You set up the problems, as you say, Kaitlin, and we have to deal with the answers, and then you come after us. Now, instead of answering questions, Kellyanne tried to flip it and make you answer her questions. We're not there for that.

She says we don't hold him up, that we put him down. We're not there for that. They're there to put a spin on it, we're there to find out what's really going on.

And it's impossible to do that when you're dealing with an administration, Chris, that on any given day, won't return a phone call, won't return an e-mail, will not show up in the West Wing, except in their offices and then get angry when you show up to ask to questions about what the president is doing.

CUOMO: I gave her so much of an opportunity tonight that I ate all your time.

This is what I want get though from each of you. Do you think from this point going forward, things get better or worse in terms of the dynamic in this country between the press and power?

CHAMBERS: Well, I think that's up to the White House. And I did want to make a point, as you were saying, by the way, Kaitlan, on prison reform, that's not a meeting that was open to us today.

CUOMO: Fair point.

CHAMBERS: So, that's not something that we could have attended and covered if we --

CUOMO: But if he talks about it a lot instead of other things, we would be able to cover it.

CHAMBERS: Absolutely. And we're just covering what he's tweeting about because that's what he's talking about.

CUOMO: Right. Better or worse.

COLLINS: I actually think it's a small group of people that have a strong dislike for the media. I think a lot of this country realizes that the media is important.

And I speak with a lot of people. I'm from Alabama. When I go home, I think a lot of people are really thankful for what we do and that we're in there covering the White House. And you see that in your feedback from viewers and stuff.

I think a lot of people are really grateful for what the media does, and that we're there telling them. We're not there to criticize the president or make him look bad. We're there to say what the taxpayer funded people in the White House are doing so the American people who are at work every day how what they're doing and how that's affecting their lives.

CUOMO: Strong point.

KAREM: Appearance or reality? What do you want to deal with? If you want to deal with reality, I'll take you to Tuesday night in Charleston, West Virginia, at a rally. Every time he says CNN, every time he says MSNBC, NBC, he screams "fake news" and everybody cheers.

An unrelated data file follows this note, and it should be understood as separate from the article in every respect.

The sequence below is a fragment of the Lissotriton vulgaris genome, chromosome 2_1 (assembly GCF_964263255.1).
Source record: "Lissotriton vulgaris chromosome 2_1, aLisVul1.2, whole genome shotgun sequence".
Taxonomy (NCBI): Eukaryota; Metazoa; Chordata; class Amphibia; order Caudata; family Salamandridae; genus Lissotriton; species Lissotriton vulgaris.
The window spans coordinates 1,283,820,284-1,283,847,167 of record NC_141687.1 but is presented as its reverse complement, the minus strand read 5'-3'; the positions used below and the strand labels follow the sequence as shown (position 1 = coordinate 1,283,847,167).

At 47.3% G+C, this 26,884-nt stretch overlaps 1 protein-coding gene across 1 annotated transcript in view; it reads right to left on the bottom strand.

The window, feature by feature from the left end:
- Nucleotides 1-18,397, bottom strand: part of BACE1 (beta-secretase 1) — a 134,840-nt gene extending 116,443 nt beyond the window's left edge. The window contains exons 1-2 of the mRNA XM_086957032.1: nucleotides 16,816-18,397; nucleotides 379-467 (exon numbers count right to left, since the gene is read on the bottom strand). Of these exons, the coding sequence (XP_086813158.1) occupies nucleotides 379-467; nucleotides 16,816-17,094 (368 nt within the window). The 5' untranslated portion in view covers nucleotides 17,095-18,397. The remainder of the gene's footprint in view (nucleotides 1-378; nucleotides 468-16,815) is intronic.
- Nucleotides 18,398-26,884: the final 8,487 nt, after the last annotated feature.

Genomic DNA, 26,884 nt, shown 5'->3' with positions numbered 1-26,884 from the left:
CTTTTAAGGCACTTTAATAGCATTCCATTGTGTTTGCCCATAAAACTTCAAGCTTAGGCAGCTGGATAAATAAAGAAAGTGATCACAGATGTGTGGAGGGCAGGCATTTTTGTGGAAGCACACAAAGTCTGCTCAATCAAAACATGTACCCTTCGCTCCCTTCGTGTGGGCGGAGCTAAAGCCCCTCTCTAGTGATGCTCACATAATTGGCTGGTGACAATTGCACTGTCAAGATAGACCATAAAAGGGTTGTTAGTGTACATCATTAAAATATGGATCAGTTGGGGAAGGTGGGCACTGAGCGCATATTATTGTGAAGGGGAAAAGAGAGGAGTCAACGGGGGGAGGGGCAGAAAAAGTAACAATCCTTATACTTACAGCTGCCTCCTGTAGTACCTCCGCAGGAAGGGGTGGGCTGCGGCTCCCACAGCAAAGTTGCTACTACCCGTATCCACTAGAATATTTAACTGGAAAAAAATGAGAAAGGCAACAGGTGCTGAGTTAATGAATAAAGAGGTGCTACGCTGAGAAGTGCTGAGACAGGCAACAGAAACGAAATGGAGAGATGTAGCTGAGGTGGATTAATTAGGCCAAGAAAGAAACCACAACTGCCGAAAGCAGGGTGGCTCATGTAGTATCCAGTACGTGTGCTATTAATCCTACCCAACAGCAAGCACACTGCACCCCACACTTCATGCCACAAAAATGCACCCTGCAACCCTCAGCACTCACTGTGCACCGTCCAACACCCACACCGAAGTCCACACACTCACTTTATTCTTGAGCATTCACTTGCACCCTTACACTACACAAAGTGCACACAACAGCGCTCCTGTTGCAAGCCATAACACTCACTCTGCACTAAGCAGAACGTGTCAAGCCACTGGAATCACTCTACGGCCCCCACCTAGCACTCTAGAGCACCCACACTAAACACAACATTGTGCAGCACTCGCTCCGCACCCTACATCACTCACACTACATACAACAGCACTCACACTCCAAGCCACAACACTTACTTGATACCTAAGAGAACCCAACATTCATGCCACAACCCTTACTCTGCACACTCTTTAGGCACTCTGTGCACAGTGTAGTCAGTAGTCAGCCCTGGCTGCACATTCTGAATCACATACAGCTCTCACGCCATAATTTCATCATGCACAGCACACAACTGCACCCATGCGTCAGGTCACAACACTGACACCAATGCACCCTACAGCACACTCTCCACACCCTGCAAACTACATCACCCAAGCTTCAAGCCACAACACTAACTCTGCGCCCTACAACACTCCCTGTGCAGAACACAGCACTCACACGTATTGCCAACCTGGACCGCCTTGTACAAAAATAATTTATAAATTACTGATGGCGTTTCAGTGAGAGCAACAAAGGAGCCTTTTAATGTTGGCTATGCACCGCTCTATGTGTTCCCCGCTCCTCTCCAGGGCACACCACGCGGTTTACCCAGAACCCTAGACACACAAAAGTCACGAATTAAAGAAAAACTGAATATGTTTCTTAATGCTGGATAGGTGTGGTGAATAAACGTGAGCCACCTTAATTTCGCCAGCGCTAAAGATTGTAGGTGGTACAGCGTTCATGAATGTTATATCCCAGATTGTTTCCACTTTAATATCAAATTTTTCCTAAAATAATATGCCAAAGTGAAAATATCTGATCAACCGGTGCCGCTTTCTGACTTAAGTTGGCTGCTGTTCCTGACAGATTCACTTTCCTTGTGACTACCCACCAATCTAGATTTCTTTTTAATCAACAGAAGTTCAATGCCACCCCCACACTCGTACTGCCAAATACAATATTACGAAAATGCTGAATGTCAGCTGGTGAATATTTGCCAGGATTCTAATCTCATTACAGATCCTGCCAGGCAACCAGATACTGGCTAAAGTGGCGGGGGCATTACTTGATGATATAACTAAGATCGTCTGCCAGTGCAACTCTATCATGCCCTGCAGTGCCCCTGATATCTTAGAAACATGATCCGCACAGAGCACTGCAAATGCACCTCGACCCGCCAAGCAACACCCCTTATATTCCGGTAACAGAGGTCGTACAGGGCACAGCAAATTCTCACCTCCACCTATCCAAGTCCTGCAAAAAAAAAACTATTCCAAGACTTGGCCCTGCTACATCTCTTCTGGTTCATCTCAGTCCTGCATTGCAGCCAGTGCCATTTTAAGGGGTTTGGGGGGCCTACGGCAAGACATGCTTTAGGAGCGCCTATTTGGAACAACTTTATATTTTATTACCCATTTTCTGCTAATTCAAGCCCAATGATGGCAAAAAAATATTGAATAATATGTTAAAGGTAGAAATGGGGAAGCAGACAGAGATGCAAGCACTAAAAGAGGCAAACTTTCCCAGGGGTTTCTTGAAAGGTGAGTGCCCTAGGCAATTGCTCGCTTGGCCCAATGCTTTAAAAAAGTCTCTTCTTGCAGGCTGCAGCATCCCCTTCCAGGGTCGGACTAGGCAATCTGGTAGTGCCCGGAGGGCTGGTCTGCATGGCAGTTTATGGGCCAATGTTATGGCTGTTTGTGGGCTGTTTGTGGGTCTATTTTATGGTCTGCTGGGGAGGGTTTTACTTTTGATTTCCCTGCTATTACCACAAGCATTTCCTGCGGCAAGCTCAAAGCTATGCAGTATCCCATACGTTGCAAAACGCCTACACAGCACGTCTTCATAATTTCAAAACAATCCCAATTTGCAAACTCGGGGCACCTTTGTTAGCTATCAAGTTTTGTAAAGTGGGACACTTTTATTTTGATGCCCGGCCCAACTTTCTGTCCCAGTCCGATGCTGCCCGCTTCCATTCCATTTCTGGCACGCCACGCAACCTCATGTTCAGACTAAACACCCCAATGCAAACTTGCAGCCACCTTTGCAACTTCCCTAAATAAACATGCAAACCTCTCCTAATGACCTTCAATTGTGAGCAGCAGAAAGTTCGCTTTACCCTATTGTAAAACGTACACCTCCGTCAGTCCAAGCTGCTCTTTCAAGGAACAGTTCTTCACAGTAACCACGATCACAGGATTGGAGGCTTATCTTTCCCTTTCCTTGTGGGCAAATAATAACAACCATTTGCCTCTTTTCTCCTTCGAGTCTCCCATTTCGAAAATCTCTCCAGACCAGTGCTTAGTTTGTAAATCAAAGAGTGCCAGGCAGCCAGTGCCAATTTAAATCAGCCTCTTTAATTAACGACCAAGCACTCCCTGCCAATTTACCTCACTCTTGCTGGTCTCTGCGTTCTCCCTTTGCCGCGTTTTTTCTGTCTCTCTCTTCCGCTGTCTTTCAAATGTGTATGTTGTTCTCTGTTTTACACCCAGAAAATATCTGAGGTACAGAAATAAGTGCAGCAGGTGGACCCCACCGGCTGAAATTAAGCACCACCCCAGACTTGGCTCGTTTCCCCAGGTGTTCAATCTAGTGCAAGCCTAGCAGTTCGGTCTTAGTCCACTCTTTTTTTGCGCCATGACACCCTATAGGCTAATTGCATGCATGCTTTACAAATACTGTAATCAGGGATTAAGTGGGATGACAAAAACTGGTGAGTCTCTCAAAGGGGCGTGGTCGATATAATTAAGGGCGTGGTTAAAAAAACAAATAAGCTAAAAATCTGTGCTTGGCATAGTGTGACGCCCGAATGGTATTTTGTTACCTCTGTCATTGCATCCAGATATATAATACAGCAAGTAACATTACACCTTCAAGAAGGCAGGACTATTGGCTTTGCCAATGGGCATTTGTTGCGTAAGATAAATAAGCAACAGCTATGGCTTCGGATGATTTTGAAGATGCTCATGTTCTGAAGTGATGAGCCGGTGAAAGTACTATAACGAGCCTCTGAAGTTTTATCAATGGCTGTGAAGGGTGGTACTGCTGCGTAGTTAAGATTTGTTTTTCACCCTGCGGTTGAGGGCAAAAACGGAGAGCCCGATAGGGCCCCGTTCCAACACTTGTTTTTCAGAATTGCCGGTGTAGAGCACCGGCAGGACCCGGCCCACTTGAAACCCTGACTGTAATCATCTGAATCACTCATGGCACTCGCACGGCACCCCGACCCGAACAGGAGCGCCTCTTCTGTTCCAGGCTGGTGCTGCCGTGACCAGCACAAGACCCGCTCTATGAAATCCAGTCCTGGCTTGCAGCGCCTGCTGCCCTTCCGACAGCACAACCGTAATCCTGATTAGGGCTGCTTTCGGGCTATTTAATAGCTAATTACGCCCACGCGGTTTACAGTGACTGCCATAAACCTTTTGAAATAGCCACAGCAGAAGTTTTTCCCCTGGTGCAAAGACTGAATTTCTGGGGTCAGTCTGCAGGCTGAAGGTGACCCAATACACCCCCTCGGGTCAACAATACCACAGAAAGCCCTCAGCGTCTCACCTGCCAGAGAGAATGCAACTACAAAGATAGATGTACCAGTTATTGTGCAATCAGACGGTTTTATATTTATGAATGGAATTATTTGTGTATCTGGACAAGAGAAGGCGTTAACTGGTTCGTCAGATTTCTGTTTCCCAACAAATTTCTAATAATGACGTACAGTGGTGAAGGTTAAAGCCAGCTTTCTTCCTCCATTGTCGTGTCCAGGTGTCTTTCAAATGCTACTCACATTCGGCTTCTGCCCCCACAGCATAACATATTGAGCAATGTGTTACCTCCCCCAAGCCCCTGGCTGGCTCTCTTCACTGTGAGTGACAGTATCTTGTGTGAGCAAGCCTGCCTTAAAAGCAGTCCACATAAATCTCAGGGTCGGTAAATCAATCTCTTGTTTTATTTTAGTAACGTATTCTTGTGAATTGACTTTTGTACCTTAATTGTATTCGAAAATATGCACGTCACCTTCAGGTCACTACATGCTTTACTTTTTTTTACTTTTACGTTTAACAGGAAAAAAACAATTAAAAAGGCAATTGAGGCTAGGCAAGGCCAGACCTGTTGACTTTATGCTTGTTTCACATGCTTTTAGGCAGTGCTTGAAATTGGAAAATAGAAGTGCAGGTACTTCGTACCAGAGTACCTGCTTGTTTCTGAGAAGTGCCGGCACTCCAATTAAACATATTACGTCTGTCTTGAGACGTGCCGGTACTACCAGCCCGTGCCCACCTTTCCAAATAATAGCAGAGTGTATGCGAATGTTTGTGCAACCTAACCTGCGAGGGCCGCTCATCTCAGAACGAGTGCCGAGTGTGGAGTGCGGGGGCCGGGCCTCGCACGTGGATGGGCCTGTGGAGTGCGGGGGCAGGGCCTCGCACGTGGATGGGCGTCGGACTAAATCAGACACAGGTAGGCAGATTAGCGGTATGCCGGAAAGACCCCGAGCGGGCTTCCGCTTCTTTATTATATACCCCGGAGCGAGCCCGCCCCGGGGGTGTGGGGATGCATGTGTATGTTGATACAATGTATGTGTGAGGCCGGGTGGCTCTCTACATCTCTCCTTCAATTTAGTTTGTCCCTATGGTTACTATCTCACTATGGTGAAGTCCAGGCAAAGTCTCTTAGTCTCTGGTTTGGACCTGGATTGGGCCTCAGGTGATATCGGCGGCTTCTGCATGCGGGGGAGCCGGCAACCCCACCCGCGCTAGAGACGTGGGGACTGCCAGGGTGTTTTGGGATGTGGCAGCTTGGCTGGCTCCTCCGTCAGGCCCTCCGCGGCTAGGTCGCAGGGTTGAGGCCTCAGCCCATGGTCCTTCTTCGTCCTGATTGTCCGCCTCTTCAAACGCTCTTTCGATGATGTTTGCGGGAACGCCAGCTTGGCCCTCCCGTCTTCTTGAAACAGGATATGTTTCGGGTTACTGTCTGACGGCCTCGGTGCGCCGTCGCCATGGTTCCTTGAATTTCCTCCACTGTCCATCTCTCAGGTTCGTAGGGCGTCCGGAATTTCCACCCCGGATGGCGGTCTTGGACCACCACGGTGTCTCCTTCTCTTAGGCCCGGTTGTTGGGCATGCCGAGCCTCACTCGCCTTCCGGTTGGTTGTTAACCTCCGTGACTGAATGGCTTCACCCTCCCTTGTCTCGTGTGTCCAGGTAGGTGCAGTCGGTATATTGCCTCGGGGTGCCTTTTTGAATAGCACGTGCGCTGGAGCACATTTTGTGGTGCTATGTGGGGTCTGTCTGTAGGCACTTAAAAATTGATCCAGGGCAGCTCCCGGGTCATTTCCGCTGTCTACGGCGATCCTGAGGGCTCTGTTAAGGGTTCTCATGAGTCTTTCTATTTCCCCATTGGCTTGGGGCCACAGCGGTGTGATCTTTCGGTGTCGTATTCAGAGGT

And then individually, they come over and want to talk to you and ask you questions. Where do I think it's going better or worse? I actually think -- this will sound awful weird, Chris, but President Trump has made our job, as highlighted our jobs, has reinvigorated the press corps. I think we were asleep for many years and I think it gets better because I think we are getting better at doing our job.

It's starting to remind me of the press room when I first went there in '85 and ''86 and watched Helen Thomas walk up and bang on the door and say, you got to come out and talk to us and speaks. And now, you have younger reporters and some of us older farts who are doing it again. So, I'm encouraged.

CUOMO: I think it's a strong point. Let's the courage and I'm big fans of all of you. You're doing a job that matters very much and I'm reaping the benefits of it because I get to make sense of it at night.

Thank you. Thank you. Thank you. All right?

We're going to take a quick break.

When we come back, there's something that slipped out last night in all the fog of legalities that should matter more than anything else and it came from the president, next.


CUOMO: Last night, the president tweeted this: I've asked Secretary of State Pompeo to closely study the South Africa land and farm seizures and expropriations and large scale killings of farmers. The South African government is now seizing land from white farmers.

The South African government is not seizing land from white farmers. Like all conspiracy tripe, there's a kernel of truth. As the country in South Africa tries to get right and right to shift after apartheid, it's reconciling the systemic oppression of blacks. And that theoretically could include expropriating land. Expropriating is a fancy word for taking it even if you don't want to sell it. But no private land has been seized yet and the scary part offered from his pundit pals at Fox that there's rampant killing of white farmers. First, the crime rate in South Africa is much higher than it is here.

But a low of 47 farmers were killed last year. Make no mistake, the killing is bad, the politics are problematic, but it ain't what Trump is selling and I don't think this is about the facts.

I don't think he got it wrong simply. I think he's sending yet another message to the ugly parts of his base. The proof: white nationalists are cheering. Former KKK leader David Duke gave a big cheer (ph): big thanks to Trump. White supremacist Richard Spencer said opening up space to talk about white South Africans, getting his base to seriously discuss white dispossession is a monumental achievement.

Mr. President, you don't want to keep this company.

Now, Trump and his folks are going to say, he's getting a bad rap for racist sentiments. So, here's a pro tip on how to avoid such scrutiny. Don't advance a bogus cause that white nationalists are selling. Don't refer to African and Central American nations as S- hole countries and say you want more people from Norway.

Don't call American black athletes sons of bitches and un-American for being inherently American in protesting injustice. They're not sons of bitches. They're our sons and brothers and countrymen.

Don't rip away immigrant kids and put them in cages.

And please know, I don't call of this out to attack you or to bring you down. The truth is, Mr. President, this is much bigger than you. This is about us. This is about America.

E pluribus unum. We are one out of many because diversity is our strength.

Thank you for watching.

"CNN TONIGHT" with Don Lemon starts right now.